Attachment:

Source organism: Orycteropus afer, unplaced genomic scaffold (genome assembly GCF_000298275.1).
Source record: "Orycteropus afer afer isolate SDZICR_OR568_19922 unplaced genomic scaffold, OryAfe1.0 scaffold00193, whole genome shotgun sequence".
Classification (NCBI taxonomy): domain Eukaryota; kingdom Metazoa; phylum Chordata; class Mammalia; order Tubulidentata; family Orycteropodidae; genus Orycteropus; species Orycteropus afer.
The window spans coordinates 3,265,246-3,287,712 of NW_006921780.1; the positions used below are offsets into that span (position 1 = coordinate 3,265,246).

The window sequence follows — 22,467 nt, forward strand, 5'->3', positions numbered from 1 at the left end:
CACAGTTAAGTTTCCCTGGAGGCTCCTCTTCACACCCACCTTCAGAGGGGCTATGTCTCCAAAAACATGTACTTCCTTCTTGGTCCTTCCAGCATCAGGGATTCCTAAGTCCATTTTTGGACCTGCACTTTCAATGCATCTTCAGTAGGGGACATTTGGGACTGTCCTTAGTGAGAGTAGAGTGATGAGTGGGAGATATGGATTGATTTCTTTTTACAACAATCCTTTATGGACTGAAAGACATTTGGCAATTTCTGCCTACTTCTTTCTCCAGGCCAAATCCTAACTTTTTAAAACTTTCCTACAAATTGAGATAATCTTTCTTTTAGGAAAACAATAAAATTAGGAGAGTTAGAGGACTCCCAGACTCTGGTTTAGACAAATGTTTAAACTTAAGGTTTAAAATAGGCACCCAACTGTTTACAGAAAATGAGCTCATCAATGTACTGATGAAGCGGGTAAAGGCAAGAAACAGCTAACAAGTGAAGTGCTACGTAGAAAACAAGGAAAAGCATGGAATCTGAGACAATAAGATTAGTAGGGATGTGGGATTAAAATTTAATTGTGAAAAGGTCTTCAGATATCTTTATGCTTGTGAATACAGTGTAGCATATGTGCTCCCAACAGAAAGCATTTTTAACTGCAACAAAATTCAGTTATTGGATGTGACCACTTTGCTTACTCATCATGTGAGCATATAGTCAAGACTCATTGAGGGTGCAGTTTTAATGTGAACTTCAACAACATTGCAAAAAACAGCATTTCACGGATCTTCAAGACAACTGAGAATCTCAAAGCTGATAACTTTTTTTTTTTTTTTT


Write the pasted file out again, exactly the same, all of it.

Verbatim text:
Source organism: Orycteropus afer, unplaced genomic scaffold (genome assembly GCF_000298275.1).
Source record: "Orycteropus afer afer isolate SDZICR_OR568_19922 unplaced genomic scaffold, OryAfe1.0 scaffold00193, whole genome shotgun sequence".
Classification (NCBI taxonomy): domain Eukaryota; kingdom Metazoa; phylum Chordata; class Mammalia; order Tubulidentata; family Orycteropodidae; genus Orycteropus; species Orycteropus afer.
The window spans coordinates 3,265,246-3,287,712 of NW_006921780.1; the positions used below are offsets into that span (position 1 = coordinate 3,265,246).

The window sequence follows — 22,467 nt, forward strand, 5'->3', positions numbered from 1 at the left end:
CACAGTTAAGTTTCCCTGGAGGCTCCTCTTCACACCCACCTTCAGAGGGGCTATGTCTCCAAAAACATGTACTTCCTTCTTGGTCCTTCCAGCATCAGGGATTCCTAAGTCCATTTTTGGACCTGCACTTTCAATGCATCTTCAGTAGGGGACATTTGGGACTGTCCTTAGTGAGAGTAGAGTGATGAGTGGGAGATATGGATTGATTTCTTTTTACAACAATCCTTTATGGACTGAAAGACATTTGGCAATTTCTGCCTACTTCTTTCTCCAGGCCAAATCCTAACTTTTTAAAACTTTCCTACAAATTGAGATAATCTTTCTTTTAGGAAAACAATAAAATTAGGAGAGTTAGAGGACTCCCAGACTCTGGTTTAGACAAATGTTTAAACTTAAGGTTTAAAATAGGCACCCAACTGTTTACAGAAAATGAGCTCATCAATGTACTGATGAAGCGGGTAAAGGCAAGAAACAGCTAACAAGTGAAGTGCTACGTAGAAAACAAGGAAAAGCATGGAATCTGAGACAATAAGATTAGTAGGGATGTGGGATTAAAATTTAATTGTGAAAAGGTCTTCAGATATCTTTATGCTTGTGAATACAGTGTAGCATATGTGCTCCCAACAGAAAGCATTTTTAACTGCAACAAAATTCAGTTATTGGATGTGACCACTTTGCTTACTCATCATGTGAGCATATAGTCAAGACTCATTGAGGGTGCAGTTTTAATGTGAACTTCAACAACATTGCAAAAAACAGCATTTCACGGATCTTCAAGACAACTGAGAATCTCAAAGCTGATAACTTTTTTTTTTTTTTTT